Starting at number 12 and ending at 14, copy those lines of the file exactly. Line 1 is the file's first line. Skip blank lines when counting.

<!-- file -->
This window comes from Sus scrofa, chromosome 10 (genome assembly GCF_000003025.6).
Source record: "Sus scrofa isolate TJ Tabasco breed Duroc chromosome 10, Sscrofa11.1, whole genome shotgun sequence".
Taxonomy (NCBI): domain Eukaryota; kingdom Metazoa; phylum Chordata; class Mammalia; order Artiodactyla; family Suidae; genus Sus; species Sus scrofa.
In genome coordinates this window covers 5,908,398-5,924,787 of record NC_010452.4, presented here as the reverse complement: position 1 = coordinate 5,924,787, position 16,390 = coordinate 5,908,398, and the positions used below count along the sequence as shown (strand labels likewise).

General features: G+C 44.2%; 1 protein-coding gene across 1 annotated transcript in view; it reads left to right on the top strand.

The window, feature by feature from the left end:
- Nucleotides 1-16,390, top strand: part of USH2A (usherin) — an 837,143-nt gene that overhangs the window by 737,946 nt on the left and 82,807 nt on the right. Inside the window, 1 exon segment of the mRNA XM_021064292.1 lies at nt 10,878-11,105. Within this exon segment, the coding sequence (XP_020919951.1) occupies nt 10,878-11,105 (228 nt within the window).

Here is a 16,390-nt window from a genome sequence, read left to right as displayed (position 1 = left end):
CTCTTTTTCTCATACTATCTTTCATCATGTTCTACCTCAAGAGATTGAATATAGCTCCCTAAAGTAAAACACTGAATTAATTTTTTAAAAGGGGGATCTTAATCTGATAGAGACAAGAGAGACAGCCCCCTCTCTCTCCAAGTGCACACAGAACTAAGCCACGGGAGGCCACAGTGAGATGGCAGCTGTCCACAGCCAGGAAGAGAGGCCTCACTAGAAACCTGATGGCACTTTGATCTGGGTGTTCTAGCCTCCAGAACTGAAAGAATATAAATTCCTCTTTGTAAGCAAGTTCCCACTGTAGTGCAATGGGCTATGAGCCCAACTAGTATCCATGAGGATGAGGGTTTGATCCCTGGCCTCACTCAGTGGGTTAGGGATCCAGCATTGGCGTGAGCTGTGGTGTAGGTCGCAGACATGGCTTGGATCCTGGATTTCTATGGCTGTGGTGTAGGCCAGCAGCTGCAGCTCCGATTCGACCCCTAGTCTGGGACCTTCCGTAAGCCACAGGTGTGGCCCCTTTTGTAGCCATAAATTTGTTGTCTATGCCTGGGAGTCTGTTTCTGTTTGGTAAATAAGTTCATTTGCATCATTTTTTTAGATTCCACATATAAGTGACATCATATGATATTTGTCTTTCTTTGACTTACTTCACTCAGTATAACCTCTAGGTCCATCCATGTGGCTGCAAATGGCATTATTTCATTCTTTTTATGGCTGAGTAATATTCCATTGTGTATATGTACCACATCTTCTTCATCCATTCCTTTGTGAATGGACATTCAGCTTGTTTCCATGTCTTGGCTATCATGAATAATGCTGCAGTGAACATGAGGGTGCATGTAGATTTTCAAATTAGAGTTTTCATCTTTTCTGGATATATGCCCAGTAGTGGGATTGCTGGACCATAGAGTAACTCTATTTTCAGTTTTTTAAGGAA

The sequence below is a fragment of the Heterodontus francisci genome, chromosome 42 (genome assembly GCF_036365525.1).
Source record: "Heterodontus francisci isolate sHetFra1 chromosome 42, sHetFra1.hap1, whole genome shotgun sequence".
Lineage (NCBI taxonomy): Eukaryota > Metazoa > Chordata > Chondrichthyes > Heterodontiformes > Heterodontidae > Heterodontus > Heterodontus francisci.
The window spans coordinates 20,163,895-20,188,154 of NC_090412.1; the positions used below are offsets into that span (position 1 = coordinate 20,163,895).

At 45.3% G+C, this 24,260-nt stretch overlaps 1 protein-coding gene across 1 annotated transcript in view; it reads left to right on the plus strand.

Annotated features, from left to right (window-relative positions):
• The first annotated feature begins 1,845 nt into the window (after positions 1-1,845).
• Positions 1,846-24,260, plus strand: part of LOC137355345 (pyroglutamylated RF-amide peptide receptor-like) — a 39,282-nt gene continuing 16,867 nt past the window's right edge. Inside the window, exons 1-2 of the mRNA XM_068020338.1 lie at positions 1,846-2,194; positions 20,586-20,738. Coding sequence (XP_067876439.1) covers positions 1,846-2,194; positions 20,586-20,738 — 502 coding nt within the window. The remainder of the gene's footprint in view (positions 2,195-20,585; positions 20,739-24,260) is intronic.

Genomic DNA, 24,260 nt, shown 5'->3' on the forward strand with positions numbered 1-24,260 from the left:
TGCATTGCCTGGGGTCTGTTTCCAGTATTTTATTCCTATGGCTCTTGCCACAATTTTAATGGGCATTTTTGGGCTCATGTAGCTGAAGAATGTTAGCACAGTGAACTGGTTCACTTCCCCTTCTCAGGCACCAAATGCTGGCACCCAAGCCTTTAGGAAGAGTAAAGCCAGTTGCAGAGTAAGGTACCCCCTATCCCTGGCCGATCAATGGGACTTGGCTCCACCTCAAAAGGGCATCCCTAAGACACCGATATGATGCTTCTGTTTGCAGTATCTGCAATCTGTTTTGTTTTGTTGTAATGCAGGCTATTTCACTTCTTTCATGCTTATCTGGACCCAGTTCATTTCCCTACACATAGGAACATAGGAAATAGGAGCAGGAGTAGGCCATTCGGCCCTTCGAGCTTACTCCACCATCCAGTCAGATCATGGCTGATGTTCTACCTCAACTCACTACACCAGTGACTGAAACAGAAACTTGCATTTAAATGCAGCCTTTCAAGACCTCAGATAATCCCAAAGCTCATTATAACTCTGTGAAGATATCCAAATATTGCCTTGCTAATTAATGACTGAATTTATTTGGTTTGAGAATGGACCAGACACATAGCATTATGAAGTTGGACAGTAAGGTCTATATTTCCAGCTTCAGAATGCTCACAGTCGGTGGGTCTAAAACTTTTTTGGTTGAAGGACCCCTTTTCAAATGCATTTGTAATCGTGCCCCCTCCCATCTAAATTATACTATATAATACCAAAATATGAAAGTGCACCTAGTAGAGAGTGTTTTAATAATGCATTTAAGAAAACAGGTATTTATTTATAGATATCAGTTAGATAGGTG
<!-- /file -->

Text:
Lineage (NCBI taxonomy): Eukaryota > Metazoa > Chordata > Chondrichthyes > Heterodontiformes > Heterodontidae > Heterodontus > Heterodontus francisci.
The window spans coordinates 20,163,895-20,188,154 of NC_090412.1; the positions used below are offsets into that span (position 1 = coordinate 20,163,895).

At 45.3% G+C, this 24,260-nt stretch overlaps 1 protein-coding gene across 1 annotated transcript in view; it reads left to right on the plus strand.